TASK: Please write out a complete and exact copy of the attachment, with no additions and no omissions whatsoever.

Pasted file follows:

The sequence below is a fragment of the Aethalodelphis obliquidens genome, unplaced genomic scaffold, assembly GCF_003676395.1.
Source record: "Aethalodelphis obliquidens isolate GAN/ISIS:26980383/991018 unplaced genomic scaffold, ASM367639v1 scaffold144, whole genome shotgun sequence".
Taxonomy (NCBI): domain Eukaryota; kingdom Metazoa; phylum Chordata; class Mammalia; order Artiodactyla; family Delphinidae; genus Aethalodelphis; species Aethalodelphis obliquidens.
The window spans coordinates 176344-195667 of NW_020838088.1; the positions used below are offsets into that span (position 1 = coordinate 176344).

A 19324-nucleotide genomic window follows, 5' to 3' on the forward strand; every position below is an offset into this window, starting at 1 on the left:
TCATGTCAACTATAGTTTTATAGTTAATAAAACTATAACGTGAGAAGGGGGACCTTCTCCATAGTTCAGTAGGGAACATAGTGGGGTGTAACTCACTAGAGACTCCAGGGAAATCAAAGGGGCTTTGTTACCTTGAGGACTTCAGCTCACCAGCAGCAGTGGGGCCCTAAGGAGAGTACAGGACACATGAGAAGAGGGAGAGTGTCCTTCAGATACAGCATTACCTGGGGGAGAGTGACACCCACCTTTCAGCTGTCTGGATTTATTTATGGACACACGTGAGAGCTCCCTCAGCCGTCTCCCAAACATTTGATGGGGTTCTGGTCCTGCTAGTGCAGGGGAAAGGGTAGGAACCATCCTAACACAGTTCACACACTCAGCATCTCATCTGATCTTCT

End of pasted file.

The sequence below is a fragment of the Aethalodelphis obliquidens genome, unplaced genomic scaffold, assembly GCF_003676395.1.
Source record: "Aethalodelphis obliquidens isolate GAN/ISIS:26980383/991018 unplaced genomic scaffold, ASM367639v1 scaffold144, whole genome shotgun sequence".
Taxonomy (NCBI): domain Eukaryota; kingdom Metazoa; phylum Chordata; class Mammalia; order Artiodactyla; family Delphinidae; genus Aethalodelphis; species Aethalodelphis obliquidens.
The window spans coordinates 176344-195667 of NW_020838088.1; the positions used below are offsets into that span (position 1 = coordinate 176344).

A 19324-nucleotide genomic window follows, 5' to 3' on the forward strand; every position below is an offset into this window, starting at 1 on the left:
TCATGTCAACTATAGTTTTATAGTTAATAAAACTATAACGTGAGAAGGGGGACCTTCTCCATAGTTCAGTAGGGAACATAGTGGGGTGTAACTCACTAGAGACTCCAGGGAAATCAAAGGGGCTTTGTTACCTTGAGGACTTCAGCTCACCAGCAGCAGTGGGGCCCTAAGGAGAGTACAGGACACATGAGAAGAGGGAGAGTGTCCTTCAGATACAGCATTACCTGGGGGAGAGTGACACCCACCTTTCAGCTGTCTGGATTTATTTATGGACACACGTGAGAGCTCCCTCAGCCGTCTCCCAAACATTTGATGGGGTTCTGGTCCTGCTAGTGCAGGGGAAAGGGTAGGAACCATCCTAACACAGTTCACACACTCAGCATCTCATCTGATCTTCT